electric vehicle ev

This week, the European Union will almost certainly impose tariffs on electric vehicles (EVs) imported from China amid concerns that Chinese EVs are being sold at artificially low prices due to government subsidies that give them an unfair advantage over European manufacturers.

Chinese EVs have become increasingly popular across the EU as well as in Malta, where new brands like MG and BYD have become a common site.

Additionally, brands like Volvo, BMW and even Tesla are increasingly being produced in China, making the models produced in the country also subject to tariffs.

“The European automakers have been lobbying for this since it created unfair competition for Europe-based brands,” says Luke Zammit, founder and moderator of the Electric Vehicles Malta Community.

A 2023 report by Swiss bank UBS found that BYD could produce cars for 25 per cent less cost than the best rival among legacy brands. One of the main reasons, critics say, is that China extends generous state subsidies for every EV produced as part of its ‘Made in China 2025’ strategy, which saw it encourage domestic auto and battery industries.

In October, the European Commission launched an investigation into the importation of electric vehicles from China, citing fears that the “surge in low-priced and subsidised imports … posed an economic threat to the EU’s electrical car industry.”

European Commission President Ursula von der Leyen said at the time: “Wherever we find evidence that [EU car manufacturers’] efforts are being impeded by market distortions and unfair competition, we will act decisively. And we will do this in full respect of our EU and international obligations – because Europe plays by the rules, within its borders and globally.”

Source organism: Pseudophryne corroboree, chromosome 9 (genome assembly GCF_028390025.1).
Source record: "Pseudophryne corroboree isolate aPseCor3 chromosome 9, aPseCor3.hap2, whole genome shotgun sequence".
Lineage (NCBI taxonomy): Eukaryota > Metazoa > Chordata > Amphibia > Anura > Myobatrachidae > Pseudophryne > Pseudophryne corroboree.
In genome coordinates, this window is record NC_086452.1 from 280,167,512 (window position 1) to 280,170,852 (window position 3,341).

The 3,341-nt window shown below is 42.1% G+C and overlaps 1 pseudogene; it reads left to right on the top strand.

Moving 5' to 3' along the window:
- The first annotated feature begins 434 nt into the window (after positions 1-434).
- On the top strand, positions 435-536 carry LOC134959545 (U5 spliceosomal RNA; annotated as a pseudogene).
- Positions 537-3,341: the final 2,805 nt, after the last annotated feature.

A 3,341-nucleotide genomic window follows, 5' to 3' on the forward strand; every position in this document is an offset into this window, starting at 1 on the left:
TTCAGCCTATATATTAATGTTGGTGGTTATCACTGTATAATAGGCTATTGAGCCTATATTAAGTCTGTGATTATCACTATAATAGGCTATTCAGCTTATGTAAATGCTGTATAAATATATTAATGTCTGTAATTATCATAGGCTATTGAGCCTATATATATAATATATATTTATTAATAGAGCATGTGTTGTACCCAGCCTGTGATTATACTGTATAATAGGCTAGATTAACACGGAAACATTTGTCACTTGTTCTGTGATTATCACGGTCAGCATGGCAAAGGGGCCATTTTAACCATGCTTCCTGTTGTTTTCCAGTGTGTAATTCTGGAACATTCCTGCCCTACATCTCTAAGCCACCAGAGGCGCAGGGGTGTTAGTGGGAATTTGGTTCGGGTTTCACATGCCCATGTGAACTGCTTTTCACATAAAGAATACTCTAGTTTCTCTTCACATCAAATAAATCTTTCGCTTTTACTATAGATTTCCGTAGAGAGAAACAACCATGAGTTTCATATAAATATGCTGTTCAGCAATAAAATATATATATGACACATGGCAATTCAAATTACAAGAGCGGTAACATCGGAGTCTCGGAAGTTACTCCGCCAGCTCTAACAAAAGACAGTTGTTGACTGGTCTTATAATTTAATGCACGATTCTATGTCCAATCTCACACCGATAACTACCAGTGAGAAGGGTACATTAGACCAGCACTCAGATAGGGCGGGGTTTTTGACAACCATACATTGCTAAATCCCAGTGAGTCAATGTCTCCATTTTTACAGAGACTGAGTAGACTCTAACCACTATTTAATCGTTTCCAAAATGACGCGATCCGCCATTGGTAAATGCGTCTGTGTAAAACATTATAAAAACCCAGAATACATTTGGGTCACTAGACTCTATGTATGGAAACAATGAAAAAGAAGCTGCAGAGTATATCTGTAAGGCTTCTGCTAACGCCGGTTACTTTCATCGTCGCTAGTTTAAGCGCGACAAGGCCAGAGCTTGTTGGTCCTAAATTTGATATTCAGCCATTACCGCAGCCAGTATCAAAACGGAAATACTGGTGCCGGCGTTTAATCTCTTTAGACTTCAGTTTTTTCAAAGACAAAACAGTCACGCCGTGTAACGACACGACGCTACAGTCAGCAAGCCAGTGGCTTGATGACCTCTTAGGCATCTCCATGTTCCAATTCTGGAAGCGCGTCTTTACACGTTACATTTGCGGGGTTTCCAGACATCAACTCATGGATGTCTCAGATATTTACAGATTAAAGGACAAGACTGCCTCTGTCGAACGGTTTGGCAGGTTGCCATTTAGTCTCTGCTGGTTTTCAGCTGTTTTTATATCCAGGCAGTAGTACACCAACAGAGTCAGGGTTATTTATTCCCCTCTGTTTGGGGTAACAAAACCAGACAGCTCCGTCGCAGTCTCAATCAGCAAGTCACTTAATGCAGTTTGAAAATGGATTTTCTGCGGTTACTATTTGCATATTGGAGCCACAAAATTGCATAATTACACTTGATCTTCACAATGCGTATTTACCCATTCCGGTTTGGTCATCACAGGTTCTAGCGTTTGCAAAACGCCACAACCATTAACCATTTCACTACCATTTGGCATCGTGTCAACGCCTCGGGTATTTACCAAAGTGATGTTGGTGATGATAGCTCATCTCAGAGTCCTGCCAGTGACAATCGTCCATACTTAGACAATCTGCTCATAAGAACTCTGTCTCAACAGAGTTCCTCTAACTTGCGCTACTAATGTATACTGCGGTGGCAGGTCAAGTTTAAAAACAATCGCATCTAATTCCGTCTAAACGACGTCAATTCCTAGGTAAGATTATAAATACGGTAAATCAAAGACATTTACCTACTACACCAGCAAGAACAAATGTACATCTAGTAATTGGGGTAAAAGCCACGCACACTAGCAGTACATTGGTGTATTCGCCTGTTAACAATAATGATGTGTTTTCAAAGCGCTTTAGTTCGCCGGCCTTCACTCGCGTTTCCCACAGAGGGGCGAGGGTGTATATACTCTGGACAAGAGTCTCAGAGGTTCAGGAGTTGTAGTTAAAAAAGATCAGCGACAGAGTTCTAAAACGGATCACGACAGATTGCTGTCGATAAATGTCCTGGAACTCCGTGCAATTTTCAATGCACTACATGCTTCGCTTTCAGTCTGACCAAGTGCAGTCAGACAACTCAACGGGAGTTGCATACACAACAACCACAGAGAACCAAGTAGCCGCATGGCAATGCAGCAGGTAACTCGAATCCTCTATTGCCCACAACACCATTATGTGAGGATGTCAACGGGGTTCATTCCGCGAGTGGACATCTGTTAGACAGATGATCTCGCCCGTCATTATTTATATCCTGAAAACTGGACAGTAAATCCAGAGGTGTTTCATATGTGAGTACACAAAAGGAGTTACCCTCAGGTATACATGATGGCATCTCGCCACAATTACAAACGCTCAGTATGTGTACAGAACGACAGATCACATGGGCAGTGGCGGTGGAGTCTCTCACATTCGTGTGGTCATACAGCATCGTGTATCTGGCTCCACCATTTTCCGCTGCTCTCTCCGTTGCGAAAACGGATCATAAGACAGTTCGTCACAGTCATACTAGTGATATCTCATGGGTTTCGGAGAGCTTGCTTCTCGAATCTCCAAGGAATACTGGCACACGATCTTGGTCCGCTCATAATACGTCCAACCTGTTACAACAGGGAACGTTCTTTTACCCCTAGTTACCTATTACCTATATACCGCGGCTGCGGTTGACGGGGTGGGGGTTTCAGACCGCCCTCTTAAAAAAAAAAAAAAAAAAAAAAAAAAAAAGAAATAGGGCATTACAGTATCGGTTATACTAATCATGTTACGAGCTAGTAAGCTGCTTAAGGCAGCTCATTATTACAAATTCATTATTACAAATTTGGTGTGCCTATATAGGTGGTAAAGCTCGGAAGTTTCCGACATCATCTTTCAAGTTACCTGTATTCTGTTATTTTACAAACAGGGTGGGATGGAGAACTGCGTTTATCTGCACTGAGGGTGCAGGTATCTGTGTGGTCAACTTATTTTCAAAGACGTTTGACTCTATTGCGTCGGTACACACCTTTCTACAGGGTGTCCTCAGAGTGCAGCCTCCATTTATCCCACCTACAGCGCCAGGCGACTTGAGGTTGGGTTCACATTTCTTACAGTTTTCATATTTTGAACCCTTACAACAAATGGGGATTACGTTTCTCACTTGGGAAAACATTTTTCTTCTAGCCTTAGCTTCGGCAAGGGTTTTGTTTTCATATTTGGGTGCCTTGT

Last month, US President Joe Biden announced a steep hike in tariffs on Chinese EV imports, from 25 per cent to 100 per cent. However, with sales of Chinese EVs in the US already negligible, the move was seen as largely symbolic, in a bid to appear strong ahead of a crucial election in November.

The duties set to be imposed by the EU will certainly be lower. Analysts expect that the current 10 per cent rate will increase to between 20 and 25 per cent, although there is a low chance it could even increase to as much as 50 per cent.

For BYD’s Malta agent GasanZammit Motors CEO Stefan Deguara, the move “could increase costs for European consumers.”

He adds that increased costs would likely slow the adoption rate of affordable EVs, “which could slow the transition to greener technologies and result in a number of EU countries missing electrification targets,” highlighting how China plays a significant role in meeting the growing global demand for electric vehicles.

Over the medium term, however, the EU market is likely to prove too attractive to ignore for these brands, leading them to set up factories within the EU itself.

In December, BYD announced that it would be the first Chinese automaker to open a factory in Europe, in a site in Hungary, while Volvo is fast tracking plans to shift production to Belgium.

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